The Boundaries of Eretz Yisrael
Moshe instructs about the boundaries of the Land of Canaan which Benei Yisrael will enter and inherit:
- Southern boundary (34:2-5): From East to West, the boundary runs from the tip of the Dead Sea, skirting Midbar Tzin (the Wilderness of Zin) and Edom, and stretching to the Mediterranean Seas.
- Western boundary (34:6): The coast of the Great (Mediterranean) Sea.
- Northern boundary (34:7-9): From West the East (that is, proceeding in clockwise fashion when north is conventionally oriented), the northern boundary stretches from the Great Sea to Mount Hor, to the cities of Tzedad and Zifron.
- Eastern boundary (34:10-12): Begins with several stated cities, proceeds down to the Kineret (Sea of Galilee), then south along the Yarden down to the tip of the Dead Sea.
Elazar ha-Kohen (אֶלְעָזָר הַכֹּהֵן) and Yehoshua Bin Nun (יהוֹשֻׁעַ בִּן נוּן) are designated to oversee the apportionment of lands once the tribes cross the Yarden and conquer the Land. In addition, heads (nesiim) from each tribe are appointed as administrators for that tribe:1
- Yehuda: Caleb ben Yefuneh (כָּלֵב בֶּן יְפֻנֶּה)
- Shimon: Shmuel ben Amihud (שְׁמוּאֵל בֶּן עַמִּיהוּד)
- Binyamin: Elidad ben Kislon (אֱלִידָד בֶּן כִּסְלוֹן)
- Dan: Buki ben Yogli (בֻּקִּי בֶּן יָגְלִי)
- Menashe (Yosef): Chaniel ben Efod (חַנִּיאֵל בֶּן אֵפֹד)
- Efraim (Yosef): Kemuel ben Shiftan (קְמוּאֵל בֶּן שִׁפְטָן)
- Zevulun: Elitzafan ben Parnach (אֱלִיצָפָן בֶּן פַּרְנָךְ)
- Issakhar: Paltiel ben Azan (פַּלְטִיאֵל בֶּן עַזָּן)
- Asher: Achihud ben Shlomi (אֲחִיהוּד בֶּן שְׁלֹמִי)
- Naftali: Pedahel ben Amihud (פְּדַהְאֵל בֶּן עַמִּיהוּד)
Towns for the Levites
The Levites, who are consecrated to work in the Mishkan (later, Beit ha-Mikdash), will not receive an allotment of land in Eretz Yisrael; rather, they are to be granted settlement in the towns of the various tribes and specified amounts of pasture lands outside these towns for their flocks. The towns are to include the 6 cities of refuge (see below), plus 42 more towns, which are to be distributed among the tribes proportionately depending on the population of the tribes.
Cities of Refuge (Arei Miklat)
Benei Yisrael are charged with establishing 6 cities of refuge, where those accused of manslaughter can reside safely until tried, or until the death of the Kohen ha-Gadol, upon which he can return to his home. Three of these cities are to be located East of the Yarden and three West, i.e. in Eretz Yisrael. Next, the laws of manslaughter are clarified, with murder being defined not just by intentionality to specificially kill, but through actions that are intrinsically lethal, such as swinging various implements or weapons, as well as vengeance. In difficult cases, the ‘edah is empowered to rule. Multiple witnesses are required to convict in capital cases, among other procedural rules established here.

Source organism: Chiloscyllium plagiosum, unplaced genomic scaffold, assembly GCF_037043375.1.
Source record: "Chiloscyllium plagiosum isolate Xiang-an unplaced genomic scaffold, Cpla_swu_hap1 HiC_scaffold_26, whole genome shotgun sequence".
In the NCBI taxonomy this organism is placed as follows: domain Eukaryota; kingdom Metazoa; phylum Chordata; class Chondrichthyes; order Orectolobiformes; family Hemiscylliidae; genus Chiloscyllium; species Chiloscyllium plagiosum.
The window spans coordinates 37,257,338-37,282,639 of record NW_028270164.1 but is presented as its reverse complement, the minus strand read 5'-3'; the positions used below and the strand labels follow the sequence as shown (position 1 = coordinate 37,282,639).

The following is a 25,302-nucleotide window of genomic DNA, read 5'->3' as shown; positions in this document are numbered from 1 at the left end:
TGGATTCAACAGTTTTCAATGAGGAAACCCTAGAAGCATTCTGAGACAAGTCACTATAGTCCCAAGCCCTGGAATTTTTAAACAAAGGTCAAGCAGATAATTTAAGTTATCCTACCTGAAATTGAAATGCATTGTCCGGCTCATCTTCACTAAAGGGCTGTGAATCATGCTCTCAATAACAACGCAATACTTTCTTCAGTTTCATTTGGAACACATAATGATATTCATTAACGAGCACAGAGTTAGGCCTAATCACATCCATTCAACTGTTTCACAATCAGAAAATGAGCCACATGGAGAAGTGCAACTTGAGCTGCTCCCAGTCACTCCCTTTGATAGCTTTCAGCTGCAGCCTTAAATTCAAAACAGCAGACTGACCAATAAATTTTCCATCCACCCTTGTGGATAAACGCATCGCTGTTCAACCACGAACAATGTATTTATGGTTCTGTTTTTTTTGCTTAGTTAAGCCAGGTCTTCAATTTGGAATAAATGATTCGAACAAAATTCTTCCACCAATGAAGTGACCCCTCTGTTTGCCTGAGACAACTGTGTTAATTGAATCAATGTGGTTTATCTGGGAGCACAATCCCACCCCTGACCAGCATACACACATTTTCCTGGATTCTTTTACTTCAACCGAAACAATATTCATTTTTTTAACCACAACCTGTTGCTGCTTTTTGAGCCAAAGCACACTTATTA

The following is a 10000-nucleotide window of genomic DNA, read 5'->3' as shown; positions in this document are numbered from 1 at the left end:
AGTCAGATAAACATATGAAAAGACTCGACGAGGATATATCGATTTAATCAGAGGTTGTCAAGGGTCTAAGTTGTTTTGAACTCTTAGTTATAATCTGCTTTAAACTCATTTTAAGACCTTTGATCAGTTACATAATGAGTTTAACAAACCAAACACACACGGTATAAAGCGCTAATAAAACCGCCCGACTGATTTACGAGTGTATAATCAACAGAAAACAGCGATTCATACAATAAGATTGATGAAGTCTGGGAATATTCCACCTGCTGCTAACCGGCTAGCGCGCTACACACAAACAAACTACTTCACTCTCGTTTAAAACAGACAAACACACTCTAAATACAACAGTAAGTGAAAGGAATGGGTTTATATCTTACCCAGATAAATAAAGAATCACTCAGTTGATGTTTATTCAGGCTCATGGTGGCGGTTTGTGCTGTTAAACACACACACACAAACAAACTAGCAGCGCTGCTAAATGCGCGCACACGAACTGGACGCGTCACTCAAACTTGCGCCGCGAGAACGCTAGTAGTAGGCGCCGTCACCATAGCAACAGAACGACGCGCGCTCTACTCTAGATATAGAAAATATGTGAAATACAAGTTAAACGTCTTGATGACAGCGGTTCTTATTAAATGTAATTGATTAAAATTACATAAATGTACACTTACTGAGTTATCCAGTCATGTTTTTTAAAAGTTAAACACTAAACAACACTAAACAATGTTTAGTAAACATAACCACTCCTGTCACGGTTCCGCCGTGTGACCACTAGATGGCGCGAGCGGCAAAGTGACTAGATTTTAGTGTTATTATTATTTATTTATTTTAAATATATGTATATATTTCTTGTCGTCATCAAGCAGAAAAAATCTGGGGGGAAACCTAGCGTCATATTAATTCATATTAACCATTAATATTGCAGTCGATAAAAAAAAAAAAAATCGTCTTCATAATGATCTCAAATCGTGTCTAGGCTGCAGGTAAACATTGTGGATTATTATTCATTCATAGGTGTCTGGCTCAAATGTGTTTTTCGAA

More on the Daughters of Tzelofchad
One of the family heads of Menashe points out that if the daughters of Tzelofchad (from their tribe) marry outside of the tribe, their landholdings will end up going to the tribe they marry into and away from Menashe’s holdings. Moshe agrees that this is a problem, and requires that the daughters of Tzelofchad—or any daughters that inherit land—marry within their tribe. The daughters of Tzelofchad, Machlah, Tirtzah, Choglah, Milkah, and No’ah, do so.
Haftarah Summary: שמעו דבר ה’
[Yirmiyahu 2:4-28, 3:4 (Ashkenazi) | Yirmiyahu 2:4-2:28, 4:1-2 (Sefardi) | Yeshayahu 1:1-20 (Teimani)]
This prophecy of Yirmiyahu highlights Yisrael’s forgetfulness of Gd’s saving them from slavery in Egypt and bringing them to a settled land of their own. They have strayed and begun worshiping idols, bringing destruction upon the nation. Also pertinent to the themes of this parashah, Yisrael is likened to wild animals (a young camel or wild donkey) that wander in the desert. It is a stern rebuke for the generation about to cross into the promised Land.
Image: Louis Haghe, “Descent upon the valley of the Jordan.” Lithograph. 1842 – 1849. The New York Public Library Digital Collections. Dorot Jewish Division.